For the last week, there have been widespread demonstrations in Pakistan protesting a recent increase in power costs. Protests have turned violent in a few locations. The government-approved price increase comes at a time when Pakistan is experiencing one of its worst economic crises ever, endangering the rights of millions of people to food, health care, and a decent quality of life.
The situation in Pakistan has been exacerbated by the inability of successive administrations to overhaul the energy industry in the nation. The current price rise, however, is a component of a US$3 billion agreement between Pakistan and the International Monetary Fund (IMF), which was agreed in July 2022 and requires the government to eliminate gasoline and energy subsidies, switch to a market-based exchange rate, raise taxes, and implement other measures. The interim administration of Pakistan said on Tuesday that it has asked the IMF for a concession on behalf of the millions of Pakistanis who are having difficulty paying their power bills.
In addition to placing a heavy financial strain on governments, fossil fuel subsidies inflate the prices of both production and consumption, increasing reliance on fossil fuels at a time when governments need to be shifting to renewable energy sources in order to address the climate catastrophe. However, cutting subsidies without sufficiently funding social security often results in price rises that disproportionately affect those with lower incomes. Increases in the price of electricity may also raise the cost of housing, food, and other necessities. According to Human Rights Watch, everyone has the same right to enough, dependable, safe, clean, cheap, and accessible energy, regardless of their background or gender.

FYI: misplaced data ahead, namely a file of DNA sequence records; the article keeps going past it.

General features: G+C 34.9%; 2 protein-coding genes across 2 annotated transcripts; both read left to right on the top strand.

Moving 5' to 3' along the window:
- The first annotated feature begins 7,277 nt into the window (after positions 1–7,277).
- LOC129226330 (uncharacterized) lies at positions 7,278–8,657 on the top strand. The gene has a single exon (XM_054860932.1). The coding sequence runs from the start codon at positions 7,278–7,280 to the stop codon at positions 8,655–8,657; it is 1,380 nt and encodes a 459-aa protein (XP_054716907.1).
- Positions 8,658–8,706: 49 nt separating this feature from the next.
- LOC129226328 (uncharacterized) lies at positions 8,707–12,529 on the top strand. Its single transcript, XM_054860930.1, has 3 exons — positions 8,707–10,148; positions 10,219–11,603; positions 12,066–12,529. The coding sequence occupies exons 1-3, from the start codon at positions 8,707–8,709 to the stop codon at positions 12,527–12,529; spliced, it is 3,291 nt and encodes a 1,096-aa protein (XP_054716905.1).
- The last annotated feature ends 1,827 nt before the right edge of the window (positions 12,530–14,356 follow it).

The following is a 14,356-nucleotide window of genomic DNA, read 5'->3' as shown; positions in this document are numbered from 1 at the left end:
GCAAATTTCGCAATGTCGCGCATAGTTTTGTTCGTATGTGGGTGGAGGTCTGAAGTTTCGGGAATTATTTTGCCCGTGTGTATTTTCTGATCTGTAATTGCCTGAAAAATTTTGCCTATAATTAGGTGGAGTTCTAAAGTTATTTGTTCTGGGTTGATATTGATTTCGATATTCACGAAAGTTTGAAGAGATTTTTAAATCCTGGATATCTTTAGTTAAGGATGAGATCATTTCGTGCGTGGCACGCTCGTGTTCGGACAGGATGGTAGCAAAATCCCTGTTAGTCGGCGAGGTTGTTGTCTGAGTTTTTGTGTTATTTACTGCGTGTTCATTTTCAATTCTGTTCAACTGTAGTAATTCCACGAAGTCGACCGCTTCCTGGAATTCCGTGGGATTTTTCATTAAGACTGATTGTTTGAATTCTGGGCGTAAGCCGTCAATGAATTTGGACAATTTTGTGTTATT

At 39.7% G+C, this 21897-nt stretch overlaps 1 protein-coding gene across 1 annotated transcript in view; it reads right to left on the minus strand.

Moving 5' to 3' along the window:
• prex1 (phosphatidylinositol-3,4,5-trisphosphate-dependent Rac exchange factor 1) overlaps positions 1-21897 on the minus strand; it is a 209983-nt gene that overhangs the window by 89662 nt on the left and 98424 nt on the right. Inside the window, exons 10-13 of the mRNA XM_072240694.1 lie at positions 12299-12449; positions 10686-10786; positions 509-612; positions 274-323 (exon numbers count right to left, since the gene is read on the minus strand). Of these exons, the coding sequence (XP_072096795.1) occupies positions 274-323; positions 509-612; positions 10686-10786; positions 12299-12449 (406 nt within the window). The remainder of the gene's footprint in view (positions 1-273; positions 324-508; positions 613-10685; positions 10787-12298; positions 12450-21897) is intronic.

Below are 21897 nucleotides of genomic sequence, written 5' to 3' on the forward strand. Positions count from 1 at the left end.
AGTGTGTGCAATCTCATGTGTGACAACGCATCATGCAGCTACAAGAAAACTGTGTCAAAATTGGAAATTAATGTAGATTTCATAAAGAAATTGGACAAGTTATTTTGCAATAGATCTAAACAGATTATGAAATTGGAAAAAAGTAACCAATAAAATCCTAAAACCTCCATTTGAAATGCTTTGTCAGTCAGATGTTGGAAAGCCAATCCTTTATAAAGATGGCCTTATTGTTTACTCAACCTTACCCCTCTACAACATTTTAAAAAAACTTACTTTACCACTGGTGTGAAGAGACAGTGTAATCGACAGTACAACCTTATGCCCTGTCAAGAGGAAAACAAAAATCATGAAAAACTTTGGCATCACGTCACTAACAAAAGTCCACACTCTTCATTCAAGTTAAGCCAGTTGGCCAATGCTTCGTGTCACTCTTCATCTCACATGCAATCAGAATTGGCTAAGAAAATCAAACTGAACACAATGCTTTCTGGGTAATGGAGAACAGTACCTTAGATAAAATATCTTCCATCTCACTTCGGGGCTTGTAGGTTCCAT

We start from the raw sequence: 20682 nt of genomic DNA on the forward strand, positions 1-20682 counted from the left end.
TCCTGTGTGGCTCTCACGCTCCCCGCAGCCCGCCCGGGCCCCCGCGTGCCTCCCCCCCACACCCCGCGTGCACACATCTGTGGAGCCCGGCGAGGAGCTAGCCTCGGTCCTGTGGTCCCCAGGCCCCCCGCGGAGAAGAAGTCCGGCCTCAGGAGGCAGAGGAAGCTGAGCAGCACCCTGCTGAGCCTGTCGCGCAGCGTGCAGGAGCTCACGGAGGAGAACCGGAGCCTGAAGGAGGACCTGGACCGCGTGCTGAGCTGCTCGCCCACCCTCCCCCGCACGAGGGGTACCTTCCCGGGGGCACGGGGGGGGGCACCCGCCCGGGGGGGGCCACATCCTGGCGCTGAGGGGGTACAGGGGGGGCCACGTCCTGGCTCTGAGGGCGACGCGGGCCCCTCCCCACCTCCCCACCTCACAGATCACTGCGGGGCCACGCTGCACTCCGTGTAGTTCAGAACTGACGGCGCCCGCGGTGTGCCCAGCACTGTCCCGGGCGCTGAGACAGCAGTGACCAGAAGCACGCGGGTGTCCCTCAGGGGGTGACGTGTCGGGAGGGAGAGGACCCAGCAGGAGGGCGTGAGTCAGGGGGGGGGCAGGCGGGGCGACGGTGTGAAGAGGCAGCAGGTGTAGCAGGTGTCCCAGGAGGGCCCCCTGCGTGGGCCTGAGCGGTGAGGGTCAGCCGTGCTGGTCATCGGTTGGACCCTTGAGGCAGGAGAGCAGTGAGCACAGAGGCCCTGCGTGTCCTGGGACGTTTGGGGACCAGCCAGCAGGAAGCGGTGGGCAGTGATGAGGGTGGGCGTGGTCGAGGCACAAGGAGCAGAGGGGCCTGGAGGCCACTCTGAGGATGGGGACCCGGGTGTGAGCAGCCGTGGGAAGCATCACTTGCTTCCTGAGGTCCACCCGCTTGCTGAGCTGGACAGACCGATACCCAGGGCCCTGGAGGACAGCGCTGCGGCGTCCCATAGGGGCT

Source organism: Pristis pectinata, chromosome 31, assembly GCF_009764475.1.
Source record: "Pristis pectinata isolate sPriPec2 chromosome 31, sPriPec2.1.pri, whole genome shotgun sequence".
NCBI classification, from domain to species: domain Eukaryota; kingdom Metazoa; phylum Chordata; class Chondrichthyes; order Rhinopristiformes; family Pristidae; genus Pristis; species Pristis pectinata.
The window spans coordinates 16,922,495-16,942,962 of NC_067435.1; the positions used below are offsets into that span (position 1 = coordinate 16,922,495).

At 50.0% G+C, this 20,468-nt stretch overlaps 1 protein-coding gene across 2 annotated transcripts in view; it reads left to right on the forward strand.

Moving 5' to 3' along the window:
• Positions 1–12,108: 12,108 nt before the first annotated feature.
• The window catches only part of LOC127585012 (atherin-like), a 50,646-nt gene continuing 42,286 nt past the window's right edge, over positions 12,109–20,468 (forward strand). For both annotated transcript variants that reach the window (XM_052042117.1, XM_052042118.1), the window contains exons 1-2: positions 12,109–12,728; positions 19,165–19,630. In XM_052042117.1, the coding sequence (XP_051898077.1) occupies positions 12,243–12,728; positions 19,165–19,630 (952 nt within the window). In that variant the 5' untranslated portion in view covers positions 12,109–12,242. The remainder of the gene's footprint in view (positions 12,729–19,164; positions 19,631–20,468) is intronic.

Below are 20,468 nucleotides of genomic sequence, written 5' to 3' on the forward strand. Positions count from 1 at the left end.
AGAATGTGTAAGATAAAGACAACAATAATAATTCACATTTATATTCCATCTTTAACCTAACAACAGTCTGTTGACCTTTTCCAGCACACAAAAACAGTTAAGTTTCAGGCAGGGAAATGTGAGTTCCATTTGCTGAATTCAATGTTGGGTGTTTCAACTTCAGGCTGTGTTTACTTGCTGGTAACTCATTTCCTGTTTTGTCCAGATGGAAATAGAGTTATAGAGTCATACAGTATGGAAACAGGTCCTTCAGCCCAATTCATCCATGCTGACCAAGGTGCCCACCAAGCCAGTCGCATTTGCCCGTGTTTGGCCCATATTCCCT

An extensive evaluation of the effects of these changes should be conducted by the IMF and the Pakistani government to make sure that eliminating fossil fuel subsidies enhances rather than diminishes rights. They should implement a thorough reform strategy that may reduce price rises and speed up the switch to renewable energy sources before gradually eliminating subsidies. One of these changes may be the implementation of a universal social protection system, which would provide benefits to groups like children, the elderly, and the disabled who are more vulnerable to economic instability. The IMF has traditionally supported universal systems, and research indicates that these programs are significantly more successful than those that focus eligibility based on socioeconomic class.
The IMF and the government of Pakistan should take note of the demonstrations. Addressing climate change and promoting social and economic rights are not mutually exclusive endeavors. If organizations and governments are prepared to take a rights-respecting stance, both can be accomplished.